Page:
United States: Free Expression? The Limits Of Personality Rights

Cases brought under US state right of publicity laws often draw on concepts in trademark and copyright law. Roxana Sullivan of Dennemeyer & Associates explains more.

The right of publicity, also called personality rights, prevents the unauthorised commercial use of a person's likeness, name, or other recognisable aspect of his or her persona. As a result, it gives an individual the exclusive right to license the use of his or her identity for commercial gain. In the US, state law governs the right of publicity and only about half of the states have specific right of publicity statutes.

US courts have a long history of reviewing right of publicity cases in a variety of media, and over the years they have applied a variety of tests to balance publicity rights with the First Amendment (right of free speech). The only Supreme Court case to address that balance is Zacchini, which involved appropriation of the 'Human Cannonball' act created by the daredevil plaintiff. A news programme broadcast the entirety of Zacchini's performance, thereby stripping him of the economic value that lay in it.

Over the years, right of publicity cases have extended beyond traditional media such as television, advertising, books, or comics. A more recent group of cases focusing on the use of plaintiffs' likeness in video games has shifted right of publicity case law and the balancing test that courts apply.

This article will focus on the most recent three cases dealing with athletes depicted in sports video games. These cases, brought against Electronic Arts (EA) for allegedly violating the athletes' right of publicity, have pushed and developed the balancing tests that courts use in such cases.

Brown v EA

In Brown v EA, from July 31, 2013, National Football League (NFL) great Jim Brown asserted that EA used his likeness in several versions of its popular video game Madden NFL. Brown, as a retired player, was not covered by the licensing agreements EA had signed with the NFL and the NFL Players Association, and as a result did not receive compensation for the use of his likeness. Brown did not assert his right of publicity; instead, he asserted Lanham Act trademark claims.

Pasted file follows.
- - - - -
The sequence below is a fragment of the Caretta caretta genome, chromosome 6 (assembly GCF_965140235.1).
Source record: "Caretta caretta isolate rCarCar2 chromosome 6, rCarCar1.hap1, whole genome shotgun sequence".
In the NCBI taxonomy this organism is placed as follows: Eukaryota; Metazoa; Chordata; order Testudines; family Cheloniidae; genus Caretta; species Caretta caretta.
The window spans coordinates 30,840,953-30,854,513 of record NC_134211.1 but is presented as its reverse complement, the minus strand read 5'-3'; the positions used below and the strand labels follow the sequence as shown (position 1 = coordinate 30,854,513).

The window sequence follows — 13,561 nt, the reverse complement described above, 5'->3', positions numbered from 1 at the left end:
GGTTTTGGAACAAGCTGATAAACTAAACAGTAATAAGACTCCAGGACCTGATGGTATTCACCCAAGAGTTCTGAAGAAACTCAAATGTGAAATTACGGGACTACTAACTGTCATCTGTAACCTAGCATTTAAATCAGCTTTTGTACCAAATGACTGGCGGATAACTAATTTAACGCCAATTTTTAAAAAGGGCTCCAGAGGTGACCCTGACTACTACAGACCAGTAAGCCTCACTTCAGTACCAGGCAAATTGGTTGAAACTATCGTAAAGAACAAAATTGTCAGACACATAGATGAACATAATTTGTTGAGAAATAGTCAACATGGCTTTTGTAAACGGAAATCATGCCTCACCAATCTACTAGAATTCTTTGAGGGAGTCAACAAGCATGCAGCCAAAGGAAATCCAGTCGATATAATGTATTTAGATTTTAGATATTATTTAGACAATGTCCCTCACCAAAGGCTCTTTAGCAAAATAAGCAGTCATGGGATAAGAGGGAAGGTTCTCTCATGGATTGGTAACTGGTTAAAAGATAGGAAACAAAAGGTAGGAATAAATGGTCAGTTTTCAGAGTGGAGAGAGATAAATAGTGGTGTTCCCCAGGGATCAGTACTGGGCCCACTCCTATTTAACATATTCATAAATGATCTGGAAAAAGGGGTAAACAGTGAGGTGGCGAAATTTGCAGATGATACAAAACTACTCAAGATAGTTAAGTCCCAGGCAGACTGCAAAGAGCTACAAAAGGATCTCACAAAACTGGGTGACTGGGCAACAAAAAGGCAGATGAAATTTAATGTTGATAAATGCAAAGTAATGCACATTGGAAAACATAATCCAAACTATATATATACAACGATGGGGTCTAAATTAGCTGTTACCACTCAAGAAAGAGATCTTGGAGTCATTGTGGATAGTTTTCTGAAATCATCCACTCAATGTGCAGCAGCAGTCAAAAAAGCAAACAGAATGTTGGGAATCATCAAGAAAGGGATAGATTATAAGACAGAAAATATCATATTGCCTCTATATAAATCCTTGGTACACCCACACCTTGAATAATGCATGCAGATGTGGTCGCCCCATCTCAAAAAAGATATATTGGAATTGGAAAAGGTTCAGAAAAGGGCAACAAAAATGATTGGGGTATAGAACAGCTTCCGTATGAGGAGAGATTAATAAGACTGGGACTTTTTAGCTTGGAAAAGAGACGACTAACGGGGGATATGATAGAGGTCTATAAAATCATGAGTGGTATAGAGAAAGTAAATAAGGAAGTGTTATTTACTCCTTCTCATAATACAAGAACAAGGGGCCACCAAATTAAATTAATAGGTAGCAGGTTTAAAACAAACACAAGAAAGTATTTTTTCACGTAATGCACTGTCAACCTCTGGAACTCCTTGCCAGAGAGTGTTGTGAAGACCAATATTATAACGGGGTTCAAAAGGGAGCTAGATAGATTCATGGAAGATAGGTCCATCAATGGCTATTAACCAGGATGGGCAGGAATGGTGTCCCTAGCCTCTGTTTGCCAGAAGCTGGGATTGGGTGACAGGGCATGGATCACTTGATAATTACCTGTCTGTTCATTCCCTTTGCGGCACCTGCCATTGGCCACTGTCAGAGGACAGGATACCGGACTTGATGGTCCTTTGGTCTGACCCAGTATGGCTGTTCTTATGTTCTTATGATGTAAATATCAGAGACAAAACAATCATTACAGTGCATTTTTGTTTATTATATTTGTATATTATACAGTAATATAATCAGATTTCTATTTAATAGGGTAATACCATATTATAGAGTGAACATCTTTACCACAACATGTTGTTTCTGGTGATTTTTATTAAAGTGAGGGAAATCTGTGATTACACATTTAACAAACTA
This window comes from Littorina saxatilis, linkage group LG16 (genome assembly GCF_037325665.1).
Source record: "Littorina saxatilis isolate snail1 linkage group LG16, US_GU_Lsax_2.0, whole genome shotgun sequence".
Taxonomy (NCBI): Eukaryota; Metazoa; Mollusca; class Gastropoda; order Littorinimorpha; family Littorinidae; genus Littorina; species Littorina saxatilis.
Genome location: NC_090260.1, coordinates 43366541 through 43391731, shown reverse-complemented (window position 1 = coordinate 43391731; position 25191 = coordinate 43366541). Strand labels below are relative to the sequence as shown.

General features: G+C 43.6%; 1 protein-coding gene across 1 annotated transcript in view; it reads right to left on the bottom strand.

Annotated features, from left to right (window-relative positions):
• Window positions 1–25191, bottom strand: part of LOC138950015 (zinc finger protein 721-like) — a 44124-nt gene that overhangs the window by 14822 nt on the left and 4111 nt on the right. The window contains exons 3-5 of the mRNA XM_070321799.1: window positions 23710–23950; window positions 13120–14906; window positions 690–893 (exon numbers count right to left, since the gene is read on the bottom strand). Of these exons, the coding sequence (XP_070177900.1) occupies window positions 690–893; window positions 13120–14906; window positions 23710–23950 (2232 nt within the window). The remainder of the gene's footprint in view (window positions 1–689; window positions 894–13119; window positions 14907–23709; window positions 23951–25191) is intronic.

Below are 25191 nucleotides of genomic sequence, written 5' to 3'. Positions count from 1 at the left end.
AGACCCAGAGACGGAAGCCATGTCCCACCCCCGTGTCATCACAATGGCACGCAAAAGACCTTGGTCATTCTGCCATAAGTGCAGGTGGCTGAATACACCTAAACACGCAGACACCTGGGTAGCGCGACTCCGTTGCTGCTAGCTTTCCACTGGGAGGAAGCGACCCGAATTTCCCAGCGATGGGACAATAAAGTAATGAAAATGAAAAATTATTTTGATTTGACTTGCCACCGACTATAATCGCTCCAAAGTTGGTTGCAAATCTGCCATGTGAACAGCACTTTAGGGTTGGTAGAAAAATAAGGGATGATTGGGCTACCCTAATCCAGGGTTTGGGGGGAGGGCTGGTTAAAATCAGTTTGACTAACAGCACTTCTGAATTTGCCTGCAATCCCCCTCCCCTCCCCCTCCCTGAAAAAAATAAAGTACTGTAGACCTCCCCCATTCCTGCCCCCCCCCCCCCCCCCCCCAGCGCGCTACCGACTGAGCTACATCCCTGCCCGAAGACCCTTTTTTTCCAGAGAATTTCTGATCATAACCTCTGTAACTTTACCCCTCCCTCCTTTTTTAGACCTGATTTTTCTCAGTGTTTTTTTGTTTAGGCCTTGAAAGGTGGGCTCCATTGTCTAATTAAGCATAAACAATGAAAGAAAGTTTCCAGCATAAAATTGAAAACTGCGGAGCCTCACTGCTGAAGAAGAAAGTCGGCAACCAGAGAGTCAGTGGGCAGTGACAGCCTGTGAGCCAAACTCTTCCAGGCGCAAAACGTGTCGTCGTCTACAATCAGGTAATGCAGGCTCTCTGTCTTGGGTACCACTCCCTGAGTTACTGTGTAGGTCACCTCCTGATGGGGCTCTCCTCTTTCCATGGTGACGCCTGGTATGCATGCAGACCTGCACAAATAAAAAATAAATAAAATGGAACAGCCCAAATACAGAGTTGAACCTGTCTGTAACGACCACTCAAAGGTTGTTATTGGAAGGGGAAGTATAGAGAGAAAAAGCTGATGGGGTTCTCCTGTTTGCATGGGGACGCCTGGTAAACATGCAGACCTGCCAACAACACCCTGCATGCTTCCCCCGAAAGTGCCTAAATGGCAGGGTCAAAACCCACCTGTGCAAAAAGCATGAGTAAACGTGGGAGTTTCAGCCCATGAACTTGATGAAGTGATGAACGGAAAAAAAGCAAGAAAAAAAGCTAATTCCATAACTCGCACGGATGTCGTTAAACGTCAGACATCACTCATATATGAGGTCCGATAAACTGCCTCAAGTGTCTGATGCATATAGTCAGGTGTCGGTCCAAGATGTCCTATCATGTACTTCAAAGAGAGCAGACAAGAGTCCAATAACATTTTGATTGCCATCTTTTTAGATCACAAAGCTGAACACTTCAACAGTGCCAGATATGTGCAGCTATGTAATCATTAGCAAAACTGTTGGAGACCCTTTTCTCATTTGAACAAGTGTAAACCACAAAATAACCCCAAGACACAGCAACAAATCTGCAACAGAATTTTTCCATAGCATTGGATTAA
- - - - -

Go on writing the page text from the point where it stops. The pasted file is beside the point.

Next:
The US Court of Appeals for the Ninth Circuit applied the 'Rogers' test. Under this test, liability will not be found under the Lanham Act "unless the [use of the trademark or other identifying material] has no artistic relevance to the underlying work whatsoever, or, if it has some artistic relevance, unless the [use of trademark or other identifying material] explicitly misleads as to the source or the content of the work".

This test was first established in the case of Rogers v Grimaldi, which the US Court of Appeals for the Second Circuit ruled on in 1989. Ginger Rogers, the late actress, filed suit against the producers and distributors of Ginger and Fred, a film that allegedly infringed her right of publicity and confused consumers, in violation of the Lanham Act. Despite its title, the movie was not about either Rogers or late actor Fred Astaire.

The court dismissed the claim because the title clearly related to the content of the movie and was not a disguised advertisement for the sale of goods and services or a collateral commercial product.

In Brown, the ninth circuit held that because video games were expressive works, the district court correctly applied the Rogers test. Applying this test, the court concluded that Brown's likeness was artistically relevant to the games and that there were no facts to support the claim that EA explicitly misled consumers about Brown's involvement in the games. The court reasoned that the public interest in free expression outweighed the public interest in avoiding consumer confusion.